Do not ride at high speed!
v850tw last edited by
@groovyruvy yeah. I had ridden for miles as that speed in delirium. Ridden that same road plenty too. I can't express enough that it just dropped me with zero warning. Pads would have been useless in my situation. Elbows, knees, hands, wrists, and head were all just fine. I took major damage to my left should and chest. Aside from that it was just the expected road rash.
How would you describe your stance the day of your accident? Do you keep your feet close to the wheel, in the middle of the pads, or wide close to the ends?
@v850tw close to the wheel. When riding off-road where a lot of agility is needed I use a wider stance. For road riding it’s always close.
philipkd last edited by
@cameroni79 Late to this thread, but just checking in to see how your recovery is going.
@philipkd doc says that the shoulder is about as good as it’s gonna get. I’m cleared for some light weight training. I’ve worked up to a ten pound dumbbell. The lung is recovered, but I still have a big gash in my side. Mostly it doesn’t cause problems, just when something pulls against it. Still going for long walks for exercise. Thanks for asking.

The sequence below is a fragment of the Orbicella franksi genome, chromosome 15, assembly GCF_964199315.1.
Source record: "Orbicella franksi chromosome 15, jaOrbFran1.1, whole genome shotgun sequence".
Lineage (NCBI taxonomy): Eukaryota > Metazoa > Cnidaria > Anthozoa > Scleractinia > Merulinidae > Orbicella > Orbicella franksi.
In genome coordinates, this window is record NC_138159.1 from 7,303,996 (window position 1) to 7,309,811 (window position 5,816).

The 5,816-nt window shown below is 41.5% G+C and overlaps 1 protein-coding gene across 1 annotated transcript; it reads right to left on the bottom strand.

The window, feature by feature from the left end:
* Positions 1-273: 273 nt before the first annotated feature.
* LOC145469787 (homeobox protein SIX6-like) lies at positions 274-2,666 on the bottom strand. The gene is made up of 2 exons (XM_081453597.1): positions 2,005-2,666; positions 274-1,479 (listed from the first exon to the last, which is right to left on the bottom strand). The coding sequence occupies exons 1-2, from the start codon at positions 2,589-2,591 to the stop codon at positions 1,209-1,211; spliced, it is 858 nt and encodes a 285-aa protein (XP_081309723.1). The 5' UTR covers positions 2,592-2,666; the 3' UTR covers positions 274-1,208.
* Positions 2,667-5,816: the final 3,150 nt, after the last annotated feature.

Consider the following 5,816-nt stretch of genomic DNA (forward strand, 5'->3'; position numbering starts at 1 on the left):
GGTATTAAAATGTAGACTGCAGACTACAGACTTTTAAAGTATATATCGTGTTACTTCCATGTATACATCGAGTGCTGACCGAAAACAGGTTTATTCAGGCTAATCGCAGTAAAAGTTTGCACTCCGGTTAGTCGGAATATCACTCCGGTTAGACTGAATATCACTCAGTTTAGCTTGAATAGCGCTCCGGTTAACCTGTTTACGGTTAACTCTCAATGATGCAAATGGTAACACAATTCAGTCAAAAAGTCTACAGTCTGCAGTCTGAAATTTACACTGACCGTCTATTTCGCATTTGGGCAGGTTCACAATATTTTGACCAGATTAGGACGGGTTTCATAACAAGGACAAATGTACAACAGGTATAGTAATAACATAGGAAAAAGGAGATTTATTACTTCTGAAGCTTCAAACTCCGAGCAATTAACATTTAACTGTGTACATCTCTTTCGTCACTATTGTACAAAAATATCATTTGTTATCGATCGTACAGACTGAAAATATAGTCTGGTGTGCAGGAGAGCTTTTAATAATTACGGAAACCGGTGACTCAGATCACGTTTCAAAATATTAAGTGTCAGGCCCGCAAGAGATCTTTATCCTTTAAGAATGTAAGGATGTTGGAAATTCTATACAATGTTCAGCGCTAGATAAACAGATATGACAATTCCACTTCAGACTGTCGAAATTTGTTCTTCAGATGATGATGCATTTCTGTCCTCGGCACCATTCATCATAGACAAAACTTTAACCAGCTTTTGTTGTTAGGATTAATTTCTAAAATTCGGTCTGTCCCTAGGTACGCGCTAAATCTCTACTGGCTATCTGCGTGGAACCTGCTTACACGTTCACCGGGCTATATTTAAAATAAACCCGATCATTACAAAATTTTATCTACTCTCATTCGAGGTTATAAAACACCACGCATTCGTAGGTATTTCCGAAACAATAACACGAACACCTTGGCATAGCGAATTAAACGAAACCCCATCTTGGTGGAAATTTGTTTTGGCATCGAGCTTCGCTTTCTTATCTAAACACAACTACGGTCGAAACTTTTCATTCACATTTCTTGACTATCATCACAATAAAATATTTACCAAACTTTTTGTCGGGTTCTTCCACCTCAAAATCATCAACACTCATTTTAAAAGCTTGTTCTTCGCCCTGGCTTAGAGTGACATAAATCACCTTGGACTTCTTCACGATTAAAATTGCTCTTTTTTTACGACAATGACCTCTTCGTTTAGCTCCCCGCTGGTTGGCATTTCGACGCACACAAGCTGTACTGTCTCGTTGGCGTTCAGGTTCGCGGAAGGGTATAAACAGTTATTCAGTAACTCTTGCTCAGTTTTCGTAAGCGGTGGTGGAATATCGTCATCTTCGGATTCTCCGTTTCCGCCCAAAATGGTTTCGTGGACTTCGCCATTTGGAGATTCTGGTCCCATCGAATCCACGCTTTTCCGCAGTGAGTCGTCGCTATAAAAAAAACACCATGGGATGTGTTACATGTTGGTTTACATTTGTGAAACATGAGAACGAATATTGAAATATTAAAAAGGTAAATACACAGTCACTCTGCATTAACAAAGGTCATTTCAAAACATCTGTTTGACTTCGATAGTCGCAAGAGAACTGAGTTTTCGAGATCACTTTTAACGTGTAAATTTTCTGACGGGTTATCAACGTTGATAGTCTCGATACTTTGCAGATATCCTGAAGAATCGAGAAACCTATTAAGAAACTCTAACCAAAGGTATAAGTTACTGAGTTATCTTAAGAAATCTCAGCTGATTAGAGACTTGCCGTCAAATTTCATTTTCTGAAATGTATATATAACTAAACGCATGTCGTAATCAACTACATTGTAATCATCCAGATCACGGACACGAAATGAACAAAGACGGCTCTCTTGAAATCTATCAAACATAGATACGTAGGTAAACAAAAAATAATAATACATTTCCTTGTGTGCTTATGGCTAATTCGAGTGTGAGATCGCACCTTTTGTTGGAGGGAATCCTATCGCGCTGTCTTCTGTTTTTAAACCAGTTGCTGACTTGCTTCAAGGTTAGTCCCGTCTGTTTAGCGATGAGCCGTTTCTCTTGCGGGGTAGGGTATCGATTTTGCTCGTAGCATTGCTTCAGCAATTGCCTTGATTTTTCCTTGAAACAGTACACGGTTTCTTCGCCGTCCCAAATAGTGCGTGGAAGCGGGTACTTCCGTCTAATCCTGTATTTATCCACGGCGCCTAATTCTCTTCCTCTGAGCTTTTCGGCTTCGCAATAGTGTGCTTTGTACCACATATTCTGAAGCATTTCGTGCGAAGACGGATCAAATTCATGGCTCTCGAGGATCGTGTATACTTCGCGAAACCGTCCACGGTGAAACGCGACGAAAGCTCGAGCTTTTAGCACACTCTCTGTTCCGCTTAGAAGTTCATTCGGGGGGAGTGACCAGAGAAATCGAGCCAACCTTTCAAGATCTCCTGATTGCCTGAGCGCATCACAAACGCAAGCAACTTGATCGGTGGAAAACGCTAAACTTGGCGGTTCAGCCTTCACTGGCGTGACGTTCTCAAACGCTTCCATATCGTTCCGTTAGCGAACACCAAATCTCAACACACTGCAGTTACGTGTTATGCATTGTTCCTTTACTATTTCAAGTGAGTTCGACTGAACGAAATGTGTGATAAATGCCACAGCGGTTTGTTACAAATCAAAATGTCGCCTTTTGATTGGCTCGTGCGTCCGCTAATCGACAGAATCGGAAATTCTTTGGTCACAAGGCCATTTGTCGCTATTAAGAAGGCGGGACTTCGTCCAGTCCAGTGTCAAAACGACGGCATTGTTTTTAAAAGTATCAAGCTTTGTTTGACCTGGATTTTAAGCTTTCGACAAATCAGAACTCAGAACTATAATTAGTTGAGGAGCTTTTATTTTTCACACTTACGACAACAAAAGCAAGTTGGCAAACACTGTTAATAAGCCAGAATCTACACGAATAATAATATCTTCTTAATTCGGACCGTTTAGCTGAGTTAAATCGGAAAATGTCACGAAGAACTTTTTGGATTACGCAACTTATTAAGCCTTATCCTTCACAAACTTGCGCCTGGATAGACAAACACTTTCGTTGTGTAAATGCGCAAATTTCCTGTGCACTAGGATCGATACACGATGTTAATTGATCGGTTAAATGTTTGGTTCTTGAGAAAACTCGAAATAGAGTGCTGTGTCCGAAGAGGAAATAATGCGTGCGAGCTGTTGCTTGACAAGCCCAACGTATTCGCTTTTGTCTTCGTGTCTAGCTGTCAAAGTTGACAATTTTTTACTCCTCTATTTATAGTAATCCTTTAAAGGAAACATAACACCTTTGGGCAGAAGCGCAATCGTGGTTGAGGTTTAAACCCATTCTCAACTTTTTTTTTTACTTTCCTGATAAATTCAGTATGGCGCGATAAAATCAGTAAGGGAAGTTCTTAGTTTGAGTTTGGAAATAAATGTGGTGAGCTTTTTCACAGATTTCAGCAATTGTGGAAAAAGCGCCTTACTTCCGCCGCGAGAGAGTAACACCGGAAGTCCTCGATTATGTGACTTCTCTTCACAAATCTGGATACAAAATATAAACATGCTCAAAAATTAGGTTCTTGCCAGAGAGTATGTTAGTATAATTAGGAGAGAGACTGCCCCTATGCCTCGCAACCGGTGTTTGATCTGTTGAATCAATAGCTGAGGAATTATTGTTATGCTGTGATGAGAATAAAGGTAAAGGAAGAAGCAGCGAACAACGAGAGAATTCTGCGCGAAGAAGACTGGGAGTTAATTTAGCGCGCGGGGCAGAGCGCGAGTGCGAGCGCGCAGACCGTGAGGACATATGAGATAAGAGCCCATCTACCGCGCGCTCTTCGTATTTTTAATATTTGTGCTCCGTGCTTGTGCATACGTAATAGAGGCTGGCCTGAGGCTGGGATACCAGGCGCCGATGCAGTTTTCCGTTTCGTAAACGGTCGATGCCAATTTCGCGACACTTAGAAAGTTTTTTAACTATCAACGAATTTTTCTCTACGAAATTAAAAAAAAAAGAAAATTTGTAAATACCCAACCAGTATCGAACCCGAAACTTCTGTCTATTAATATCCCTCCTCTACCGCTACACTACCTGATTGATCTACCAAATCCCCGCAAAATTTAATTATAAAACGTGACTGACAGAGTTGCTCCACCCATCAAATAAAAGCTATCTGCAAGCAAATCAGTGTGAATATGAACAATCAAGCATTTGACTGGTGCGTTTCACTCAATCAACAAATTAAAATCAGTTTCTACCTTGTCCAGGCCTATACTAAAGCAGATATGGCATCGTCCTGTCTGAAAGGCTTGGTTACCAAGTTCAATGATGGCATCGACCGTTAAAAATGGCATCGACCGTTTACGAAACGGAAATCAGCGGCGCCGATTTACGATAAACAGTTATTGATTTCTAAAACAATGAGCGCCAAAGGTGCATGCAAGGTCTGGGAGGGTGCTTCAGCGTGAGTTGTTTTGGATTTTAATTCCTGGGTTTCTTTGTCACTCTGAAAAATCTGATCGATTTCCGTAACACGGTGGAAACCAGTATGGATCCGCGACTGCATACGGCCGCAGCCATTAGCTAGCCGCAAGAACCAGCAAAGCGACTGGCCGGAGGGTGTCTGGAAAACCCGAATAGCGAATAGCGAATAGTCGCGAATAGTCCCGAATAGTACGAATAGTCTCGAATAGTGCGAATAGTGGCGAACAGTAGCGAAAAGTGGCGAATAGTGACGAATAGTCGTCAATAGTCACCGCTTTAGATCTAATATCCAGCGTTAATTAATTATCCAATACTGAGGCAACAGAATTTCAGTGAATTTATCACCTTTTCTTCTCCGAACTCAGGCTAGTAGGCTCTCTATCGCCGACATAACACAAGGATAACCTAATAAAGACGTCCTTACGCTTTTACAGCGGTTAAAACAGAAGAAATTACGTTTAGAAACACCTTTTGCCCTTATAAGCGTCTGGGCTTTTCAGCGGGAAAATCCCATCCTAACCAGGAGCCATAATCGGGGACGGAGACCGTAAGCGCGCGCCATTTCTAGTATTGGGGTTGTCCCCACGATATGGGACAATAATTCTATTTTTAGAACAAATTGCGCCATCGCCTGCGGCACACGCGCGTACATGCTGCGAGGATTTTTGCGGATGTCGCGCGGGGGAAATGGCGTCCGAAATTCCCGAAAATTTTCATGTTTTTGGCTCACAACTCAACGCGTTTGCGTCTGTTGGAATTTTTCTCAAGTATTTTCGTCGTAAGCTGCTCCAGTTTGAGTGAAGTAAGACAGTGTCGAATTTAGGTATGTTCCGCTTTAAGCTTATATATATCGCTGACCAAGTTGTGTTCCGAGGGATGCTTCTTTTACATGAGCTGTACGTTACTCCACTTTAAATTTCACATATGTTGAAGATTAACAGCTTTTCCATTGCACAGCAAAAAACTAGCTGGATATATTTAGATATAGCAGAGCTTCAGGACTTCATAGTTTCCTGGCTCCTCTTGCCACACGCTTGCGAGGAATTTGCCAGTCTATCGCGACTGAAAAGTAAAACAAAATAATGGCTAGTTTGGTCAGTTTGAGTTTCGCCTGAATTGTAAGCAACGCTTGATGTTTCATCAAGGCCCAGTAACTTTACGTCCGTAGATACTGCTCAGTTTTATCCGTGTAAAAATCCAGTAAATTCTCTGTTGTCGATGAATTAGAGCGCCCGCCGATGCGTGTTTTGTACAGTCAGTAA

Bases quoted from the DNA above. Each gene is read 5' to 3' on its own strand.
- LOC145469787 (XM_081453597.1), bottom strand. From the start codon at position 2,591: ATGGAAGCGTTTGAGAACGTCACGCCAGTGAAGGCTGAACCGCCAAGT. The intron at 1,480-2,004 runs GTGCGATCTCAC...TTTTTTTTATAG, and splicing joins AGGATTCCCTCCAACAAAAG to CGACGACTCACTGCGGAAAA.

philipkd last edited by
@cameroni79 Alright Cameron! Happy to hear you're doing better.
fabuz last edited by fabuz
We have to talk about the bad and we can to talk about the good too. I Never had any issue ridin' high speed, off road or concrete....and delirium mode is just so insane...powerful and stabilty...
Sorry to hear you get a big injury.Heal up fast !
Gwinntanamo last edited by
@offroadow OK, if you have an 11-year old sister, you are probably not a 200lb 6' dude. You cannot extrapolate your experience to every other rider.
As a 190lb 6' dude - I CANNOT ride at 20-23 without very real risk of nose-diving.
The OP has a point - advertising 20mph, then encouraging people to ride even faster is probably a risky marketing approach.
I promise you, as a very competent rider, I cannot play with the >20mph speeds, even on the best surfaces. I have done it. I have a broken clavicle to prove it.